For four years, Northbound Smokehouse & Brewpub has been bringing people to South Minneapolis for handcrafted beer and well-smoked meats. But with dining space in the 80-person restaurant regularly maxed out, the business has been searching for a way to bring its food (and beer) to more people. Owner Jamie Robinson had been exploring options for growth for some time, namely between opening a second brewpub or expanding into catering. Instead, he chose a third route.
Later this fall, likely in November, Northbound Smokehouse will expand into the food truck scene. The food truck will allow Northbound to expand its reach, and begin catering, at a fraction the cost of a second brick-and-mortar.
The food truck will split time between standard taproom, downtown, and event parking lots, and more traditional catered events. For private events, the brewpub is allowed to sell its beer in addition to food like its popular porketta sandwich, smoked brisket, or wings. The menu is prep-intensive and will be smoked in advance, then finished via flat top inside the truck. “It’s basically a mini version of the kitchen we have right now without the smoker,” Robinson explains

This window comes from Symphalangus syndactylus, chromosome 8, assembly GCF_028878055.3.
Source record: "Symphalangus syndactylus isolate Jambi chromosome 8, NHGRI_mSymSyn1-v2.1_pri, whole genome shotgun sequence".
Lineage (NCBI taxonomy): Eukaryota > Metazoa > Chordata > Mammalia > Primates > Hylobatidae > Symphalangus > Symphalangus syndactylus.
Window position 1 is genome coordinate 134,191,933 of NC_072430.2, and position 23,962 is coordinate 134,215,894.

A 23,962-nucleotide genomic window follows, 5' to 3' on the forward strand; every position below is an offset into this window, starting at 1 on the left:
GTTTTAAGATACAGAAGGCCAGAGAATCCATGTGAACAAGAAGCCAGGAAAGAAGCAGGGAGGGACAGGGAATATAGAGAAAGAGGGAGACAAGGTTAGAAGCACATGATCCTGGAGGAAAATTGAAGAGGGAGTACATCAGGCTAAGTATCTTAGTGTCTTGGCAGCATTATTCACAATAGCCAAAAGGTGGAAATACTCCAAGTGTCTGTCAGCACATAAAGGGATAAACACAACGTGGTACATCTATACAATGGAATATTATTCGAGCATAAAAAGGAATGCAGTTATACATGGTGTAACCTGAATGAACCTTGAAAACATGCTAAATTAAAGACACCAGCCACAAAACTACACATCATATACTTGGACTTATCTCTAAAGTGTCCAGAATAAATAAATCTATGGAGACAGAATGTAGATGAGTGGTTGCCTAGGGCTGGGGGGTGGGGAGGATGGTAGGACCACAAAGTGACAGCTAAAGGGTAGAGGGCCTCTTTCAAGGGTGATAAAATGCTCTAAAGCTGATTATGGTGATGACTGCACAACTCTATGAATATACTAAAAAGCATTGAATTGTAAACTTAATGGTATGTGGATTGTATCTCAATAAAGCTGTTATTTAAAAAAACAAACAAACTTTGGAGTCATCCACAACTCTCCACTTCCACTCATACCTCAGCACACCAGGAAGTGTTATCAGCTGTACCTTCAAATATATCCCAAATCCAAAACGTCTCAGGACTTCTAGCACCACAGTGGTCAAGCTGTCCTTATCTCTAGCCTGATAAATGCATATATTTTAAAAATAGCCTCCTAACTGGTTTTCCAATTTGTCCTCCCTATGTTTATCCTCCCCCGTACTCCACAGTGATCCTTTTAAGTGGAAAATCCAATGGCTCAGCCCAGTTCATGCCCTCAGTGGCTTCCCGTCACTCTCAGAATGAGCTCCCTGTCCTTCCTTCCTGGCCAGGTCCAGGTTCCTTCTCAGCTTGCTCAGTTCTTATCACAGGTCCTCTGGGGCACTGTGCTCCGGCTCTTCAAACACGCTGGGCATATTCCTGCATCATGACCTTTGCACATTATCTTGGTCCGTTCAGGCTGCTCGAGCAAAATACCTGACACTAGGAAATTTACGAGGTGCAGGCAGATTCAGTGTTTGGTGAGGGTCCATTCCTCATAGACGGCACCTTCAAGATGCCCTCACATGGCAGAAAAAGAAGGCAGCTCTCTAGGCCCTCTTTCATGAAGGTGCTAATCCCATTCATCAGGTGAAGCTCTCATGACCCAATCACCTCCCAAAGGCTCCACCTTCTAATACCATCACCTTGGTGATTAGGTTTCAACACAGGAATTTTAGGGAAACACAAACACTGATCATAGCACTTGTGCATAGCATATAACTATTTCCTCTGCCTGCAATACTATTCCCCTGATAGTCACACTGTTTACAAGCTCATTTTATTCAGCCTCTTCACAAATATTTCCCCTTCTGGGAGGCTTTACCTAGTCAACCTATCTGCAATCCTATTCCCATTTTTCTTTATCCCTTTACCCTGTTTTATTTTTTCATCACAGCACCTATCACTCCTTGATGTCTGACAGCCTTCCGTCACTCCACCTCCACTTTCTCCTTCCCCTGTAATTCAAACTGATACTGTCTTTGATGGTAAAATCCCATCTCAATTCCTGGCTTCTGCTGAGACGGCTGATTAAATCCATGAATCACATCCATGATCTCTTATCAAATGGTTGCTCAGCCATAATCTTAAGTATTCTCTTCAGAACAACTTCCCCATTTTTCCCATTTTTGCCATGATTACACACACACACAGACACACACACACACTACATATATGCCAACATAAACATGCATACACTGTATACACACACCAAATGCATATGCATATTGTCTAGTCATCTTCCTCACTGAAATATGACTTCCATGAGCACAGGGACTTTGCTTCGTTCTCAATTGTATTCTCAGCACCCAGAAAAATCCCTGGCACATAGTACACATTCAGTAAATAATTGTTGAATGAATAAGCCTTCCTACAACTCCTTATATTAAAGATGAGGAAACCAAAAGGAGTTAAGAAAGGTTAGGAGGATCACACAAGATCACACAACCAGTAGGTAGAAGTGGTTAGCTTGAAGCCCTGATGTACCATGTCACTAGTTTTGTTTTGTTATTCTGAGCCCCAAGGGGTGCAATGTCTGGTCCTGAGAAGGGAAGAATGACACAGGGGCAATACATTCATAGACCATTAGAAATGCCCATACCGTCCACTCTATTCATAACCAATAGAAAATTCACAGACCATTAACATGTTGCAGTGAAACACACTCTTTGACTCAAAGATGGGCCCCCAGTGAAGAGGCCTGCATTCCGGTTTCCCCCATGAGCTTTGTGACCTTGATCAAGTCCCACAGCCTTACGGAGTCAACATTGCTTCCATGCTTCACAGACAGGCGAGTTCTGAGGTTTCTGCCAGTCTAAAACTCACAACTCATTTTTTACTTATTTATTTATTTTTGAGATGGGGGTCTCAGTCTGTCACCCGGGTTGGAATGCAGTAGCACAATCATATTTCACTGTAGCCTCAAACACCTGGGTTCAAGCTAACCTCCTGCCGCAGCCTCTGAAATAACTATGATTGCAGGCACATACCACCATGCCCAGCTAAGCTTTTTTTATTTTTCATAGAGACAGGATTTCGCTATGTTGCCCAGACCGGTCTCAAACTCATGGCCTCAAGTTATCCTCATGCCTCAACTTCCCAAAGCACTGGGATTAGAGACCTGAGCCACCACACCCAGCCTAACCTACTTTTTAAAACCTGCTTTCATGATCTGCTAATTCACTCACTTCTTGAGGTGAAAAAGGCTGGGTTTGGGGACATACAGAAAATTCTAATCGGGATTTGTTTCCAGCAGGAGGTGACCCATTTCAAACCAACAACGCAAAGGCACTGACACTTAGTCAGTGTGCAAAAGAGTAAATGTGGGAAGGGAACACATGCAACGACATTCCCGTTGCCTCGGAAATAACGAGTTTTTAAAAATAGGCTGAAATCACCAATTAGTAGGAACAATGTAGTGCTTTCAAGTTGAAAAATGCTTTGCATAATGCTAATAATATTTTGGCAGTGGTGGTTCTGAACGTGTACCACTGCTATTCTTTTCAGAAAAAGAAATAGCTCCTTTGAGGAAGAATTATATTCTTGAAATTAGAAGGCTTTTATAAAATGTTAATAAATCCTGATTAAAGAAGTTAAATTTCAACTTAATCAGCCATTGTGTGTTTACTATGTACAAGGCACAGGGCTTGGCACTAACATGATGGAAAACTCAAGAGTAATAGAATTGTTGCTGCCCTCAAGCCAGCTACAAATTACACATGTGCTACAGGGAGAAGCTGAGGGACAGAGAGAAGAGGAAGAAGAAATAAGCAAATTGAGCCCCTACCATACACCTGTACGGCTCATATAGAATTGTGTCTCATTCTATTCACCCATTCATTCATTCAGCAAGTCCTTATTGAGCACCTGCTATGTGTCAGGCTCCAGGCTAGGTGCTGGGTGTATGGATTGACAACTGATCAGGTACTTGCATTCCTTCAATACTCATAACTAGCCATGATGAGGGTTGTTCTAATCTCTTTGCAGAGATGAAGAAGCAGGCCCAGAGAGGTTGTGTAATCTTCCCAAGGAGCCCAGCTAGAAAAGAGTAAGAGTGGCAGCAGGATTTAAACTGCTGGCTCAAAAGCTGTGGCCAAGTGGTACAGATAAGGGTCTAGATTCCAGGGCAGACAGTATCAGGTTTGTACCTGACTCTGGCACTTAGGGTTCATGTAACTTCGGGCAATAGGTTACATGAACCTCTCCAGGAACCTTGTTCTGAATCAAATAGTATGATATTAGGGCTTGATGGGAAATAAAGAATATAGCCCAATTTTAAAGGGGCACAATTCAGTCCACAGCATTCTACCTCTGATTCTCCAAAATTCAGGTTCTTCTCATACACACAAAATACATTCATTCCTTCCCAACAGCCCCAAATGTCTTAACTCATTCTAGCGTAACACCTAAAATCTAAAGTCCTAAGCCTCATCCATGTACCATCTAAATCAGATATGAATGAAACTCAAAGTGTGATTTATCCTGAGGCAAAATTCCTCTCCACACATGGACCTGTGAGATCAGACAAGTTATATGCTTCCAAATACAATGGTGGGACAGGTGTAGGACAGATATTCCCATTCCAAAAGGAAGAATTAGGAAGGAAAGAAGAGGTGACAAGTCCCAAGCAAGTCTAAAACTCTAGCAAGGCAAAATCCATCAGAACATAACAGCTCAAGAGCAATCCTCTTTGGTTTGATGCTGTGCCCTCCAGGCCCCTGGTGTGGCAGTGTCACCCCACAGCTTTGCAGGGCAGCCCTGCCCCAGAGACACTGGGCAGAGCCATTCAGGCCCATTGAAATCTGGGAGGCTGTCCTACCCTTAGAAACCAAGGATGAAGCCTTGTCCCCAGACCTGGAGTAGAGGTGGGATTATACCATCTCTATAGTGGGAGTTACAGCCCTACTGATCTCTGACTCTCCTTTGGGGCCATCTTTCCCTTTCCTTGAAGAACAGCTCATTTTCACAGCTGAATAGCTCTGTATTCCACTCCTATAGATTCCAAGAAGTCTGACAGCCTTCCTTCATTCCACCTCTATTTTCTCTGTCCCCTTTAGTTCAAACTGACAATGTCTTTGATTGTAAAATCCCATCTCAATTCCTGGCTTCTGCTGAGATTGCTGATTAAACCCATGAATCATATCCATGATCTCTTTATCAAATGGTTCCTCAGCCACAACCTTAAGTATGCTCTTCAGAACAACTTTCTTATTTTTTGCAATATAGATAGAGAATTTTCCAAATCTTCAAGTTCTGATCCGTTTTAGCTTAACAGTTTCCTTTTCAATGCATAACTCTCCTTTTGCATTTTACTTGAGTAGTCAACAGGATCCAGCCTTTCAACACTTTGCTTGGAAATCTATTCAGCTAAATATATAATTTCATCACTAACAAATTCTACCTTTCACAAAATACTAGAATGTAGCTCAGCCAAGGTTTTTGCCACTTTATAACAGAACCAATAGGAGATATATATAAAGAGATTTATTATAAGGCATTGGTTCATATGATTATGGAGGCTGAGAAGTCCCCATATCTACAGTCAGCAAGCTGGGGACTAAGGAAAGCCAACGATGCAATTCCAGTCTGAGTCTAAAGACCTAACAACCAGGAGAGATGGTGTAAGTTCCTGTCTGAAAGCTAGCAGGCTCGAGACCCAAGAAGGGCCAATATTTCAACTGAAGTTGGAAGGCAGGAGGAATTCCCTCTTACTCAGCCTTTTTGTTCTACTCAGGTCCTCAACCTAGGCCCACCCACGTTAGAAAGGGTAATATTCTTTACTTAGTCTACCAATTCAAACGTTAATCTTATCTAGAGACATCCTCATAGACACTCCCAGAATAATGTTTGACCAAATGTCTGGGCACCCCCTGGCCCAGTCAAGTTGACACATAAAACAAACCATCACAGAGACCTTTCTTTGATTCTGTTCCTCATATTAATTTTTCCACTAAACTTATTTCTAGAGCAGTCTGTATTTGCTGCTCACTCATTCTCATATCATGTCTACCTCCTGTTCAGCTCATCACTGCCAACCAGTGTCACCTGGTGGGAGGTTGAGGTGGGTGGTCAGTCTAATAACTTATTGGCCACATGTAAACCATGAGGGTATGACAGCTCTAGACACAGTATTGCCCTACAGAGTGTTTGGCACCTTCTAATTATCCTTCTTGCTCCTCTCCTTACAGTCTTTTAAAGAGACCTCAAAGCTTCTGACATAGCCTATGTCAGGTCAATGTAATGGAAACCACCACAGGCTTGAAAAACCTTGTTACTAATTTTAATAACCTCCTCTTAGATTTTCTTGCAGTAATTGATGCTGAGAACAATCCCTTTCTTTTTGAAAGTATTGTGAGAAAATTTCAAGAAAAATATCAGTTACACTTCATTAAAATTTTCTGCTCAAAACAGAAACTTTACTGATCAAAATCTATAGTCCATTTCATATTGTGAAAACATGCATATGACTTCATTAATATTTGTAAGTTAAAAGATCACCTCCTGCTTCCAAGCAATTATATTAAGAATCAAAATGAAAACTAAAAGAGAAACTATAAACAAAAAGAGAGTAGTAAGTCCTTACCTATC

While food trucks are a common sight on Twin Cities streets these days, Robinson thinks Northbound will leap ahead of the pack by including servers who will go into taprooms to take orders and deliver food directly to customers. “Nothing against taprooms,” he says. “I think somewhere along the way people are going to notice that brewpubs have full service and taprooms don’t.”
Opening in the fall will highlight the benefit because taproom customers won’t have to step into the cold to order or pick up their food. The menu will be an abbreviated selection of their brick and mortar’s top sellers.
Robinson expects to park the brewpub’s food truck outside taprooms, creating a unique combination of businesses. While they seem to be competitors at eye level, he notes that brewpubs and production breweries don’t have many overlapping clients. “We’re not in liquor stores and we’re not on tap next to them [at the bar],” he says. Furthermore, since Northbound’s in-house tap lines are roughly 50% guest beers, it will further complement the experience of visiting their restaurant. The truck is a cost-effective way to get their product to more customers and to advertise their brand around town, in turn bringing thirsty beer customers back to their home on E. 38th Street.
“We hear a lot from people in Northeast: ‘I love Northbound, I just don’t ever get down that way.’ Now we can bring it to Northeast,” he says happily. And the waitstaff will even bring it inside where it’s warm.
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